4). Ontological emergence is irreducible to its constituent
parts; for example, the phenomenon of life is irreducible
to its ultimate physical constituents. Ontologically, life is
thus a novel property irreducible to its physical
constituents regardless of the state of our knowledge
about it. In contrast, an epistemologically emergent
awareness is a novel concept that is not reducible to our
knowledge of the constituent parts; i.e., it needs
overarching emergent concepts rendered as white dots in
panel-EI/Fig. 4. The panels are marked with the leading
letters of the intersecting coordinates; for example, ER
denotes epistemologically-reducible. EI may be
associated with OR, for example in making sense of the
rainbow in ancient times (e.g., bow for the warrior gods).
There can also be erroneous EI without the corresponding
OI (for example, the four humors in ancient holistic
medicine as well as the error of the afore-mentioned
“intelligent design”). Most often, our awareness of OI
precedes our theorizing about it and thus formulating a
corresponding EI. Many of the emergent properties (such
as life and consciousness) are currently in the state of OI
without having advanced to the state of EI yet.
Having briefly reviewed the four requisite themes
(i.e., Stigmergy, CAS, Knowledge Hierarchies &
Emergence), we are now in a position to consider the
challenge of bottom-up teleology in biological systems.
Historically, the field of teleology was established by
Aristotle for studying final-causation (which roughly
translates to function). Humans are paradigm examples of
this view as they are self-conscious and sufficiently self-
aware to recognize internal intentions that may be
vocalized and probed. This view was then
anthropomorphically extended to include the behavior of
animals and plants. Each such extension required
loosening the anthropomorphic strings to include lower-
level conscious, and vegetative actions [7]. But in each of
these cases, the teleological intent is invested at the agent
level, and not across a collection of agents. We need
stigmergic teleology to help us step beyond the agent
Consider once again, the ant-trail across a soil track.
Soil, stand-alone is not teleological. But when a critical
mass of ants (in search of food), embed their pheromone
droppings in the soil-bed, it then becomes imbued with
teleological directiveness to help the ant-colony
successfully scavenge for food. A stand-alone Robinson-
Crusoe ant could not have triggered such a collective
endeavor; for the pheromone trail would have evaporated
and vanished in due course. Also, just a few ants could
not have sustained the trail as it would have likewise
vanished. Instead, it required a critical mass of ants to
constantly replenish the evaporating pheromone scent
markings. In other words, the stigmergic goal did not
precipitate at the αi, stand-alone ant level; it instead
required a critical mass of ant agents that needed guidance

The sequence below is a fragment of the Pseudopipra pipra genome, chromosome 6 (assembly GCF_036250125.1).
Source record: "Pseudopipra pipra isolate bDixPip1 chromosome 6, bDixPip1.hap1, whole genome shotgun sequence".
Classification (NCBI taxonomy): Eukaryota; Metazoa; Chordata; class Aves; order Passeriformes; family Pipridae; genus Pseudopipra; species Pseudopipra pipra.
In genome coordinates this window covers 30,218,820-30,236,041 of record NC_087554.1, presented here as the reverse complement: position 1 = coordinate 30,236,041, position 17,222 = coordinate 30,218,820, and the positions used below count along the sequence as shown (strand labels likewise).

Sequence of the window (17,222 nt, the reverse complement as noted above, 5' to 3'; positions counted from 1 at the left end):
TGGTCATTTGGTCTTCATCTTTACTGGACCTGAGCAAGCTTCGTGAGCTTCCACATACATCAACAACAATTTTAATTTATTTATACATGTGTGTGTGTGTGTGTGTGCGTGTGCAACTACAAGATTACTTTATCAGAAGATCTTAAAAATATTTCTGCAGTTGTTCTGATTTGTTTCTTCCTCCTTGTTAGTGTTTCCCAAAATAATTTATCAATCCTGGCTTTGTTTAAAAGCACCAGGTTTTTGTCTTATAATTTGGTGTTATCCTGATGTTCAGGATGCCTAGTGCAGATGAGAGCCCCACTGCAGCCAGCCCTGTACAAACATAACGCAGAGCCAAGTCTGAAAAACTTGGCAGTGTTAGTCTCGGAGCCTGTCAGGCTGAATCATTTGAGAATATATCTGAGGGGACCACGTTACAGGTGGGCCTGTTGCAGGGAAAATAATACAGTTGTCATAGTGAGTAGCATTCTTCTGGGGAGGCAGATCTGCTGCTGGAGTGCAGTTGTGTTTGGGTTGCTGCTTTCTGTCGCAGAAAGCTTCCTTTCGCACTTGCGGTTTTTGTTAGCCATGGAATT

across many αi-βj cue-and-response cycles. It is at this
critical tipping-point that the ant-trail (along with its
marching ants) may be said to be teleologically invested.
Thus, given the problem context of the ant-trail (as a
means for path-finding for food), it is precisely this
critical mass of ants as a unit that is minimally and
independently teleologically invested.
Stigmergic teleology works across all scales,
including the micro-level. For example, Tabony reports
the existence of molecular level stigmergic mechanisms
within the cell-biology of the tubulin protein [8]:
…they self-organize and develop other higher-level
emergent phenomena by a process where individual
micro-tubules are coupled together by the chemical
trails they produce by their own reactive growing and
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β-level stigmergic markings are not restricted to happen
in the environment (i.e., pheromone excretions into the
soil for the ant-trail); it could also be entrapped within the
agent as DNA messaging and shared either vertically (i.e.,
genetic reproduction to create new agents) or laterally
(transformation, transduction, and conjugation) between
existing agents.
All design involves searches through massive design
spaces. Using lateral gene transfer, bacterial colonies are
able to evolve antibiotic resistance at a rapid pace. Even
though bottom-up stigmergic design is non-conceptual, it
is immensely efficient in scale and scope. Imagine if the
underlying stigmergic design patterns & principles were
to be rendered conceptually legible?
Stigmergic teleology is a bottom-up emergence of
function at theβ-level that helps guide and orchestrate the
coveredagentactivitiesattheα-level. Also, it is bottom-
up stigmergic teleology that could have helped Darwin
overcome the aforementioned absurdity of the top-down
designerly lacuna.
3. Biology of Form Follows Function
It was architect Louis Sullivan (father of the iconic
skyscraper design, and mentor to Frank Lloyd Wright)
who first coined the phrase "form follows function" in [9]:
Whether it be the sweeping eagle in his flight, or